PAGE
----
This landmark piece of legislation reforms laws that unfairly criminalized people living with HIV and therefore made at-risk individuals less willing to be tested for HIV and receive lifesaving treatment that also prevents the further spread of the disease. The new legislation also serves as a model for other states to likewise revise their unjust laws regarding people living with HIV/AIDS.
The Foundation is especially proud of the bill’s co-sponsors, including EJAF grantees Equality California Institute, Lambda Legal, and Positive Women’s Network USA, as well as APLA Health, Black AIDS Institute, and ACLU, and all of the organizations supporting the coalition Californians for HIV Criminalization Reform.
“This coalition educated lawmakers, LGBT communities, progressive allies, and the public about the need to change punitive California state laws regarding people living with HIV,” said EJAF Executive Director Scott Campbell. “We are committed to working with other organizations across the U.S. to continue educating about the need to modernize state and local laws that unjustly penalize people living with HIV/AIDS.”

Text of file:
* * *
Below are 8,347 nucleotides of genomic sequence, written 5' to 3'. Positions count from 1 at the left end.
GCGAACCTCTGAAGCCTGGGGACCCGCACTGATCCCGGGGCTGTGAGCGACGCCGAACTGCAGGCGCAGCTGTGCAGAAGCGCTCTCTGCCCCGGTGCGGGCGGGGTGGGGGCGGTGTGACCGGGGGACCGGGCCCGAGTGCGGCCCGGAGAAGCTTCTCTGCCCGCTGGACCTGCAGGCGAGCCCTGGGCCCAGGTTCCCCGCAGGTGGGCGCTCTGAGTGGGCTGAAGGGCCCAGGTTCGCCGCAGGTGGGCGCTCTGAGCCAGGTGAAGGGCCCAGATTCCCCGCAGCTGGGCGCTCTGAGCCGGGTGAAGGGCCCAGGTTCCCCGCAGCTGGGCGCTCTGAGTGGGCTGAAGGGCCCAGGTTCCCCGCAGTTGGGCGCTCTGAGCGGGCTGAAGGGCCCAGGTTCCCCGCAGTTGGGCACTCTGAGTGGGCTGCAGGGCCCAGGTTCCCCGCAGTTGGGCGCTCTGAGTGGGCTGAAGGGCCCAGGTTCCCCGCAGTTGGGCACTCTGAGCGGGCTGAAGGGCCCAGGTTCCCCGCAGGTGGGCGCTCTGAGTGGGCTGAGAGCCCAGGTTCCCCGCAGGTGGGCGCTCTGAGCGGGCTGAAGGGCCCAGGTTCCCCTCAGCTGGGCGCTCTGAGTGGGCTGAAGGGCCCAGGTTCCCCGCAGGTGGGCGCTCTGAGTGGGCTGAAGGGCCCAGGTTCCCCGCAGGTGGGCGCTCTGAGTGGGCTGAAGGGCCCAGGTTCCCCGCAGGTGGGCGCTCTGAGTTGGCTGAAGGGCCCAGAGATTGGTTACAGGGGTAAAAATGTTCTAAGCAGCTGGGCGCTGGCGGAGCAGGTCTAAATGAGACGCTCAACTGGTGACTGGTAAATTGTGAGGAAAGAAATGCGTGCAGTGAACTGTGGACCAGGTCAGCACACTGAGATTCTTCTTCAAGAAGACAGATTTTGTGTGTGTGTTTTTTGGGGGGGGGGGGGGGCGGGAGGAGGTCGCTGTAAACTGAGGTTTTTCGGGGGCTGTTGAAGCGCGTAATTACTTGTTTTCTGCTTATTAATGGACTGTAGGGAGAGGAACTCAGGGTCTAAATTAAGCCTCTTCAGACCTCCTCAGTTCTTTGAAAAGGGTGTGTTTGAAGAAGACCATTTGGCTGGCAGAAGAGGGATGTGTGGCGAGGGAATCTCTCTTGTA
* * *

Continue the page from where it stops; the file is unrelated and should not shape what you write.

Most laws criminalizing HIV-positive people were passed in the 1980s when there was still limited medical knowledge about HIV, no effective treatments, and tremendous fear surrounding the disease and people perceived to be infected or at risk. Stigmatizing people living with the disease quickly became politically expedient. Since that time, our understanding of the disease has greatly advanced, effective treatments not only extensively improve and prolong the lives of people living with HIV, but also nearly eliminate the possibility of transmitting the disease when used correctly. In addition, HIV-negative people have access to pre-exposure prophylaxis (PrEP), a one-pill-per-day medication that prevents HIV infection. It is past time that federal, state, and local laws were modernized to reflect today’s scientific realities.